Another fascinating chapter in the life of W. Somerset Maugham. Too old and ill to serve in the army, he offered to serve the British as a spy during World War I. The government thought it was a great opportunity, because who would suspect a middle-aged, famous novelist in ill health of being an agent?
Maugham published Ashenden in 1928, a group of short stories based on his experiences. For the first time, a spy was portrayed as gentlemanly, sophisticated and aloof. Ian Fleming, later a friend of Maugham, said that Ashenden influenced his own writing of spy stories.
In 1960, Ian Fleming published For Your Eyes Only, a collection of short James Bond stories. Fleming undertook some minor experiments with the format, including the story Quantum of Solace, written in the style of and as a direct homage to Maugham.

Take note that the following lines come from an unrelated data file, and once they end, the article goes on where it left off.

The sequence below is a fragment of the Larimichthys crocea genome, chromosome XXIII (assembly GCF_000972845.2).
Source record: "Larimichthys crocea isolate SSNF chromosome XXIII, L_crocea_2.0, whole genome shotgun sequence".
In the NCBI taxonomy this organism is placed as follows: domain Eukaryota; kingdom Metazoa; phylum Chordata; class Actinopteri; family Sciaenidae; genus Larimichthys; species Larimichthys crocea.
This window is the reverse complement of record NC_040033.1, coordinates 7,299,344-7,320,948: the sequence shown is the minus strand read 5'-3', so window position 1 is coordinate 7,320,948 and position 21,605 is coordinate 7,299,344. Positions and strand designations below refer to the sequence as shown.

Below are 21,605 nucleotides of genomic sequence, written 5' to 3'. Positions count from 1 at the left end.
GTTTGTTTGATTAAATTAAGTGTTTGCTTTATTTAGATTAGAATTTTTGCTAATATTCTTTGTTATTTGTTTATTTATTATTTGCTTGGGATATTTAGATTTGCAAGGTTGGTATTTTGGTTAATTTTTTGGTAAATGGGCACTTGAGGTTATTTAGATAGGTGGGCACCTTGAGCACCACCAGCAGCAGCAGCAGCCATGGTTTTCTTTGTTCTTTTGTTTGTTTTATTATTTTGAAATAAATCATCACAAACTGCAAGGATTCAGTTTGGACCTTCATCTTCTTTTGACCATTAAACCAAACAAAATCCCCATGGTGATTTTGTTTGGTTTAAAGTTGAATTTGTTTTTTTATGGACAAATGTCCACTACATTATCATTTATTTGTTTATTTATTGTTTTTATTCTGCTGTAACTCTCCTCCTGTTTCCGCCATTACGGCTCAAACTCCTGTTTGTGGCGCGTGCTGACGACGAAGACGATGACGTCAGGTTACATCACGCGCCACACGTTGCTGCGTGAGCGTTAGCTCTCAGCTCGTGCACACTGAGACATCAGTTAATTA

Ashenden is a fun collection of stories. Some come across as absurdist, but many witnesses attest how Maugham always stuck closely to the facts. It's crazy to think these events very likely happened. For example, Maugham almost married a Russian woman until he found her too disagreeable because she wouldn’t let him have his eggs scrambled ('too bourgeois').
There's also the case of the ‘pathetic demise’ of an American diplomat in revolutionary Russia. Guests had been advised to evacuate a hotel but the diplomat insisted on first retrieving his laundry (Russia had 'inconvenienced' him enough and he didn’t want them to get their hands on 'four perfectly good shirts') and ended up getting shot.
The stories influenced everyone from John Le Carré to Raymond Chandler. Their publication was delayed until they were no longer deemed a threat to national security, and a couple were banned by Churchill altogether. They were also used by Goebbels in his propaganda speeches in Nazi Germany, he believed they showed the callous coldness of the English.
Info for this post came from Selina Hastings's great Maugham biography and Craig Showalter's article: Somerset Maugham - World Traveler, Famed Storyteller